02 January, 2017

Quick Update

...it's a mystery, wrapped in an enigma, wrapped in bacon...mmmmmmm....

Happy 2017. I could post about everything that kept me from writing in 2016, but even I don't care about that very much.

Mother isn't better, but she's not getting worse very quickly. If one loosens one's definition of 'conversation', she's still conversational, and somewhat lively. She is at the moment safe, comfortable and relatively happy. She still lives in her own house with two dogs. We're talking about screening her for participation in a drug study. Is it awful that I said to my sister, "It's one way in which her life can be meaningful at this point." ?

She says silly things like "Put the chicken in the car and the car won't go, and that's how you spell Chicago!"  apropos of usually nothing at all. I decorated her house for Xms, and we had some nice little holiday celebration activities.

Today we take her older dog to the vet, so I must go over and breakfast her. It's a gloomy day and she'll probably be extra sluggish. Must remove all the items I've snuck out of her house from the back of the truck before I leave, though. Yes, sir, yes, sir, three bags full.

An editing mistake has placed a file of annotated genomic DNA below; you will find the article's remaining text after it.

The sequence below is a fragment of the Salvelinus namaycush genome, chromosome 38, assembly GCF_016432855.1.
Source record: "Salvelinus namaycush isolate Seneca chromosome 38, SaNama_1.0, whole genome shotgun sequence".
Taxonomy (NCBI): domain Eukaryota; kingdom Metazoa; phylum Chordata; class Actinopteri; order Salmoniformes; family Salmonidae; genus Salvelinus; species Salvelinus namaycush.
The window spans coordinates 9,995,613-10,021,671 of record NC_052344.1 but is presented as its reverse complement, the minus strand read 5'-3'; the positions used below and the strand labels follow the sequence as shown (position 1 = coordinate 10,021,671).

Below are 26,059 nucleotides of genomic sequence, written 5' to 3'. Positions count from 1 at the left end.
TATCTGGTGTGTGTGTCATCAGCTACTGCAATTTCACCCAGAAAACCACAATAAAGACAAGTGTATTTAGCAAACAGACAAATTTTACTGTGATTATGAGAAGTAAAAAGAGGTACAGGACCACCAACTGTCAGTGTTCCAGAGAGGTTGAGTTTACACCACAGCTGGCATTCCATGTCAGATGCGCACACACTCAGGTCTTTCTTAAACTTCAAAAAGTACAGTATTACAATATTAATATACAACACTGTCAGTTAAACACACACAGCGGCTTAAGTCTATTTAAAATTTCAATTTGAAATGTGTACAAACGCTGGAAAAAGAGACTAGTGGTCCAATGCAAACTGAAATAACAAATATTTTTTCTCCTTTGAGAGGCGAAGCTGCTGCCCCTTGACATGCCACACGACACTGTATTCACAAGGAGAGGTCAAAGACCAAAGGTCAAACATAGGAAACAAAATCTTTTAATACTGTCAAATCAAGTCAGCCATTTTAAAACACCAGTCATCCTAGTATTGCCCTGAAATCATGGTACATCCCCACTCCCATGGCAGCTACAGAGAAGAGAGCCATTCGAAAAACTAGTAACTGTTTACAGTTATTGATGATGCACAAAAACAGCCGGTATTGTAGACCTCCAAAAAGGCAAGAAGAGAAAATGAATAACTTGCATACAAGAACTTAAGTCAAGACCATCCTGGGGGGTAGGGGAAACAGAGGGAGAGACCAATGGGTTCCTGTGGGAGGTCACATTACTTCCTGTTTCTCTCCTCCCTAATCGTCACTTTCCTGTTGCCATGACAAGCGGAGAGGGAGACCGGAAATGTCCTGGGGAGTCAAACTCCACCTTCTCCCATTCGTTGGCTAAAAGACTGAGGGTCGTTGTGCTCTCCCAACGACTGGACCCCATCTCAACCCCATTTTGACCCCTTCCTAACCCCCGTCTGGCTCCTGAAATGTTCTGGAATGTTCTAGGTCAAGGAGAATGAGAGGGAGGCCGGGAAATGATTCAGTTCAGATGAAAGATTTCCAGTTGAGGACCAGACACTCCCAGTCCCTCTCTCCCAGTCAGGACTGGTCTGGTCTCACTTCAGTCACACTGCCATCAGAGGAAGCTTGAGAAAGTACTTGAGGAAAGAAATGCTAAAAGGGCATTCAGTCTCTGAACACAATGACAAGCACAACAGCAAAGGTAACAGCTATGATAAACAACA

21 August, 2016

Six Things

...just me and you/and then we can na-na, na-na/just like before/and you will say na-na, na-na/lease give me more/and you will think na-na, na-na/hey, that's what I'm livin' for....

We have almost a routine.

I go in the morning, give breakfast and vitamins, visit a little, chat, make iced coffee for her, do chores. Smuggle more of the fudgicles I've made for her into the freezer. We go to her yoga class or seated shiatsu. I make a sandwich or some other lunch thing, usually with a pickle.

Then I go away and do something else.

Between 5 and 6, I go back, make dinner, sit down, eat a little something with her, give her medications, then either walk the dogs with her or just go away.

By seven, she's grouchy and ready for me to leave. I think it's bedtime.